The Presidential candidate Howard Dean, former governor of Vermont, is leading his nearest Democratic challenger by 13 points in the crucial state of New Hampshire.
A new poll suggests that, despite the entrance into the race of General Wesley Clark, and concerted attacks by his rivals, Mr Dean has managed to keep a two-digit gap between himself and John Kerry, Senator for Massachusetts.
In a poll for The Boston Globe released on Sunday, Mr Dean received the support of 37 per cent of those questioned in New Hampshire, while Mr Kerry had the backing of 24 per cent. A month ago Mr Dean had a 12-point advantage in the state, which holds its primary election on 27 January.
On Sunday night, the field of Democratic candidates mounted fresh attacks against President George Bush - and each other - during the latest televised debate.
Mr Kerry, who has attracted widespread criticism because of his apparently ambiguous position on Iraq, tried to explain his decision to back Mr Bush's initial request for the use of military force as well as his current position, opposing a request for $87bn (£51bn) to pay for the costs of occupation.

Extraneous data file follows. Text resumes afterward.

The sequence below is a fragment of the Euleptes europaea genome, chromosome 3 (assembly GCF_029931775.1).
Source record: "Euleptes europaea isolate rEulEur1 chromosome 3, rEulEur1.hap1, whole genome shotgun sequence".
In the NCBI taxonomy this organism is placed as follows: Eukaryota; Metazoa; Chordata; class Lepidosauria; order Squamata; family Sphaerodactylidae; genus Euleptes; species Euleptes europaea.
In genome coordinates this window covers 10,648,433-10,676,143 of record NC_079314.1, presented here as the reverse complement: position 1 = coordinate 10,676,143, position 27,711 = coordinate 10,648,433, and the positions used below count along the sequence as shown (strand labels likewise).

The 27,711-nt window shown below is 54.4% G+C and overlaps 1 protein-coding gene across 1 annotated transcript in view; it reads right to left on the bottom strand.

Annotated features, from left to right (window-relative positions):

General Clark, a former Nato supreme commander, faced questions on whether he would have voted to support the war and the $87bn request for Congressional funding. "President Bush said he was going to get Osama bin Laden, dead or alive. Instead, he went after Saddam Hussein. He doesn't have eitherone of them today," he told the audience in Detroit.
With just 12 weeks to the first electoral showdown - in Iowa and then in New Hampshire - the candidates are increasing the level of attacks on each other. Observers say this is likely to remain the strategy.
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